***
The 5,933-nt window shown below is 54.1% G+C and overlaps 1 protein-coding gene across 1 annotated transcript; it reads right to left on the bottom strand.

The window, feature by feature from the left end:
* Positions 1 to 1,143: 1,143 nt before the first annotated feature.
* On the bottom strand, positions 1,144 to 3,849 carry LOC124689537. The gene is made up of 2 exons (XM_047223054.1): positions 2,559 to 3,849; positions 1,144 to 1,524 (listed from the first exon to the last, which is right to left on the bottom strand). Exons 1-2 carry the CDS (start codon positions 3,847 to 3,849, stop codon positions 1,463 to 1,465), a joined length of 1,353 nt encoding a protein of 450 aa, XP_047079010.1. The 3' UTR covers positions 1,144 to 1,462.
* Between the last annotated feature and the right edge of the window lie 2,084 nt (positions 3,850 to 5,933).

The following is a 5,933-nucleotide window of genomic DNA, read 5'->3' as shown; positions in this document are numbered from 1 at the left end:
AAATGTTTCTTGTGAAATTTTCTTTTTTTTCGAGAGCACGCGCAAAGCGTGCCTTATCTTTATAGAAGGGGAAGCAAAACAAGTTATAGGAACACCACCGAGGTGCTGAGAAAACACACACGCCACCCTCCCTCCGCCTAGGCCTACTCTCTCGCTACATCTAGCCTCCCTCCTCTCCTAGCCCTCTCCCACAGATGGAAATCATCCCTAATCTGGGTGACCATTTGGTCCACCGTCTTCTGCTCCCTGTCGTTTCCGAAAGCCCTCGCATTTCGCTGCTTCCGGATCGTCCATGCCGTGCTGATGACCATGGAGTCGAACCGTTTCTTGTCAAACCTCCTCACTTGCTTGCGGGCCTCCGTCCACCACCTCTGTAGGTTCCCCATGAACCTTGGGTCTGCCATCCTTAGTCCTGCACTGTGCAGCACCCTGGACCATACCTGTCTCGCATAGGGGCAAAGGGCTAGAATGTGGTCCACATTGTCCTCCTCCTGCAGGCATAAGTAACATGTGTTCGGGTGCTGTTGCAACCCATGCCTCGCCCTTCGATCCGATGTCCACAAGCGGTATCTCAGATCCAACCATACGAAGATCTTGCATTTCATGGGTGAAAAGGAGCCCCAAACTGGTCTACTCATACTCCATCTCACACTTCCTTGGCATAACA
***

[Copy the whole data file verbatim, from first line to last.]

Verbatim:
The 5,933-nt window shown below is 54.1% G+C and overlaps 1 protein-coding gene across 1 annotated transcript; it reads right to left on the bottom strand.

The window, feature by feature from the left end:
* Positions 1 to 1,143: 1,143 nt before the first annotated feature.
* On the bottom strand, positions 1,144 to 3,849 carry LOC124689537. The gene is made up of 2 exons (XM_047223054.1): positions 2,559 to 3,849; positions 1,144 to 1,524 (listed from the first exon to the last, which is right to left on the bottom strand). Exons 1-2 carry the CDS (start codon positions 3,847 to 3,849, stop codon positions 1,463 to 1,465), a joined length of 1,353 nt encoding a protein of 450 aa, XP_047079010.1. The 3' UTR covers positions 1,144 to 1,462.
* Between the last annotated feature and the right edge of the window lie 2,084 nt (positions 3,850 to 5,933).

The following is a 5,933-nucleotide window of genomic DNA, read 5'->3' as shown; positions in this document are numbered from 1 at the left end:
AAATGTTTCTTGTGAAATTTTCTTTTTTTTCGAGAGCACGCGCAAAGCGTGCCTTATCTTTATAGAAGGGGAAGCAAAACAAGTTATAGGAACACCACCGAGGTGCTGAGAAAACACACACGCCACCCTCCCTCCGCCTAGGCCTACTCTCTCGCTACATCTAGCCTCCCTCCTCTCCTAGCCCTCTCCCACAGATGGAAATCATCCCTAATCTGGGTGACCATTTGGTCCACCGTCTTCTGCTCCCTGTCGTTTCCGAAAGCCCTCGCATTTCGCTGCTTCCGGATCGTCCATGCCGTGCTGATGACCATGGAGTCGAACCGTTTCTTGTCAAACCTCCTCACTTGCTTGCGGGCCTCCGTCCACCACCTCTGTAGGTTCCCCATGAACCTTGGGTCTGCCATCCTTAGTCCTGCACTGTGCAGCACCCTGGACCATACCTGTCTCGCATAGGGGCAAAGGGCTAGAATGTGGTCCACATTGTCCTCCTCCTGCAGGCATAAGTAACATGTGTTCGGGTGCTGTTGCAACCCATGCCTCGCCCTTCGATCCGATGTCCACAAGCGGTATCTCAGATCCAACCATACGAAGATCTTGCATTTCATGGGTGAAAAGGAGCCCCAAACTGGTCTACTCATACTCCATCTCACACTTCCTTGGCATAACA